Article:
After four years, the reformation is finally at hand. In 2013, U.S. export control reform moved beyond planning with a barrage of proposed final rules, final rules, and transition rules. Some of the proposed rules became …
Classification plays separate but fundamental roles in both the U.S. export and import systems. An improper classification can have severe repercussions including civil and criminal fines and penalties. Doreen Edelman provides an overview of export classifications.
When it comes to export rules and regulations, what do companies want most? A system that is clear, predictable and easy to use. The Obama Administration got the message and in August 2009 announced a comprehensive review of the export control system. Here is a summary of the changes and what to expect. Bottom line—it is going to be a long, drawn out process.
Export Compliance Requirements For The HR Manager? If You Hire Foreign Workers in the U.S., You Bet!
Human resources and U.S. export controls don’t go together, right? Don’t bet on it. If that sounds crazy to you, you might be surprised to find an export compliance requirement, which was slipped into an immigration form last year, causing a bit of confusion inside your HR department. Doreen Edelman and Abbey Baker clarify I-129 export compliance and tackle FAQs they get from HR managers on a regular basis.
After discussing the importance of incorporating export and import compliance into the M&A due diligence process, Doreen Edelson of BakerDonelson provides a list of some import and export topics to include in your process.
With “compliance” being the buzzword for corporate executives and legal counsel, there is renewed focus on reducing legal risks when exporting or selling overseas. The key is a robust compliance program that outlines the company’s policy as well as various internal procedures to implement the policy and a solid set of documents to evidence the compliance activities at all levels of the company.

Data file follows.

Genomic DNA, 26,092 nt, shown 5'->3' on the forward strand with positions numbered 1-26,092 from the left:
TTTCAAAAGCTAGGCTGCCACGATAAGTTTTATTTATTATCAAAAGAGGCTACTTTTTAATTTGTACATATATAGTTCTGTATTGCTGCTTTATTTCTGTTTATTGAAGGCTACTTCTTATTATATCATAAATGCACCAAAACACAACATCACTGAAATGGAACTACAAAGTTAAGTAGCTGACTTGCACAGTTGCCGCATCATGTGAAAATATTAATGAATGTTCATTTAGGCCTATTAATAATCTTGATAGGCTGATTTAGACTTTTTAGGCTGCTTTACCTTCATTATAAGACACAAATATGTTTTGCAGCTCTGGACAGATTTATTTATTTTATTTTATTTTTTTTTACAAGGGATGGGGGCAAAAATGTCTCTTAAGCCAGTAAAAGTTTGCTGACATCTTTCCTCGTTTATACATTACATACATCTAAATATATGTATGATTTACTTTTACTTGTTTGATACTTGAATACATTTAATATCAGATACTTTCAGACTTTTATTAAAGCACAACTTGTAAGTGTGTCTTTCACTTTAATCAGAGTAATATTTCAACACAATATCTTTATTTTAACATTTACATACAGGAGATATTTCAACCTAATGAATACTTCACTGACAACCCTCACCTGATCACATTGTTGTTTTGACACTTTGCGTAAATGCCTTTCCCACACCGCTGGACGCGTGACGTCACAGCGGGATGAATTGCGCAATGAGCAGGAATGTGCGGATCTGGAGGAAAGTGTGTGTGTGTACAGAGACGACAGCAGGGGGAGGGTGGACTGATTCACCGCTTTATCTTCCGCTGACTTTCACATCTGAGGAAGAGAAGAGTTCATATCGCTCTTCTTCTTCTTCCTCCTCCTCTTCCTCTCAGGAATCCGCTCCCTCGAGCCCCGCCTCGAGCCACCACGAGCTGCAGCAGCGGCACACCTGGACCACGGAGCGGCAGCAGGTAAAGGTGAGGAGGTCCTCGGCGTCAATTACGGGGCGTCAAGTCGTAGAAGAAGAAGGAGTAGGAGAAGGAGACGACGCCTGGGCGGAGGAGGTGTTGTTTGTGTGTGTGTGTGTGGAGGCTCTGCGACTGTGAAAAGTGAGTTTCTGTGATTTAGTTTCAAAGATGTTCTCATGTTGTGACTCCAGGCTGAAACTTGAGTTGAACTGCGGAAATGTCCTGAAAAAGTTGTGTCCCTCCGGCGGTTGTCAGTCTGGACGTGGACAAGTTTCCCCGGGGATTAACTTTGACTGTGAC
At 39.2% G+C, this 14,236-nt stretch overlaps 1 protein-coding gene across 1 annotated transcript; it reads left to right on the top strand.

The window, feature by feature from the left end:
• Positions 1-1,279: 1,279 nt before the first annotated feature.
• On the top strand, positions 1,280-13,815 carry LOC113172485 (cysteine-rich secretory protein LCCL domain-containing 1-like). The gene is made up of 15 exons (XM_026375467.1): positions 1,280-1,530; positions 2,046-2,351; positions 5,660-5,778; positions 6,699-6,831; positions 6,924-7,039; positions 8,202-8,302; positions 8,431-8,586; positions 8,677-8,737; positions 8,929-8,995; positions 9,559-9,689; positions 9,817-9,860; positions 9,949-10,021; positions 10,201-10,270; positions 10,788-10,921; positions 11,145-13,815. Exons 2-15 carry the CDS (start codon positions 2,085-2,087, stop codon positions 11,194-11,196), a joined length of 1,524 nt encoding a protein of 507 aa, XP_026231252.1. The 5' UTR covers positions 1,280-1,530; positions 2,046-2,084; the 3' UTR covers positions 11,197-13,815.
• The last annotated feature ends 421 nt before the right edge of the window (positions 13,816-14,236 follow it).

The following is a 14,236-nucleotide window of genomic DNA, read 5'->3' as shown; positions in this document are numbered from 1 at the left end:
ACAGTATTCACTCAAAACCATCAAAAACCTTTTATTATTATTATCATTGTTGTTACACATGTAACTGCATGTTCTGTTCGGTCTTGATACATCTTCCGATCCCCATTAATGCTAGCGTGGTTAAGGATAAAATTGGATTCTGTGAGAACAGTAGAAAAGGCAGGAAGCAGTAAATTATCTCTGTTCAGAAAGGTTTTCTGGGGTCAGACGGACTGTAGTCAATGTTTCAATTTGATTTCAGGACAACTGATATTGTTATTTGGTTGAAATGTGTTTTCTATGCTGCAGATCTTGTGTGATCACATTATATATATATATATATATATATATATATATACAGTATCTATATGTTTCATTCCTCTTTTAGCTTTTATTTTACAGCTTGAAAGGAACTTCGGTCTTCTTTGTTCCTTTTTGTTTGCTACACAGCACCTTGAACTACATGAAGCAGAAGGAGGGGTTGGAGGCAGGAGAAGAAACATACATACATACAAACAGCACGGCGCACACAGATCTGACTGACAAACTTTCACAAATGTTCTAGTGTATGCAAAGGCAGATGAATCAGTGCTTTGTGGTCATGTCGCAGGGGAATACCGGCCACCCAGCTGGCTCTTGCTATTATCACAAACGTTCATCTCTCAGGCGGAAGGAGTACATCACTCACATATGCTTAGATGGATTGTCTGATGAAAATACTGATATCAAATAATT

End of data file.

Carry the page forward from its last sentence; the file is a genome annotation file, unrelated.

Doreen Edelman of Baker, Donelson, Bearman, Caldwell & Berkowitz reviews corporate compliance program “must haves” for companies doing business abroad.
On Monday the Thompson Coburn team explored the first three questions that outline the process of gathering the information necessary to understand a product for purposes of international trade compliance. Today they share the final three, where the same methodology may also be used to evaluate supply chain, pricing, and customer and supplier issues.
The touchstone of any international trade compliance program is the development of a strong and accurate database of the company’s products, services and technology. The ability to gather this information is central to determining classification for export and import purposes, export control requirements, origin and customs valuation.
The Thompson Coburn team of Robert Shapiro, Teresa Polino, James Slear and Sean McGowan use the six basic “question words” to outline the process of gathering the information necessary to understand a product for purposes of international trade compliance. This same methodology may also be used to evaluate supply chain, pricing, and customer and supplier issues.
Wendy Wysong and her co-authors from Clifford Chance describe what can happen if a company does not have strong anti-bribery controls, because it probably also lacks strong systems and procedures to address export compliance as well.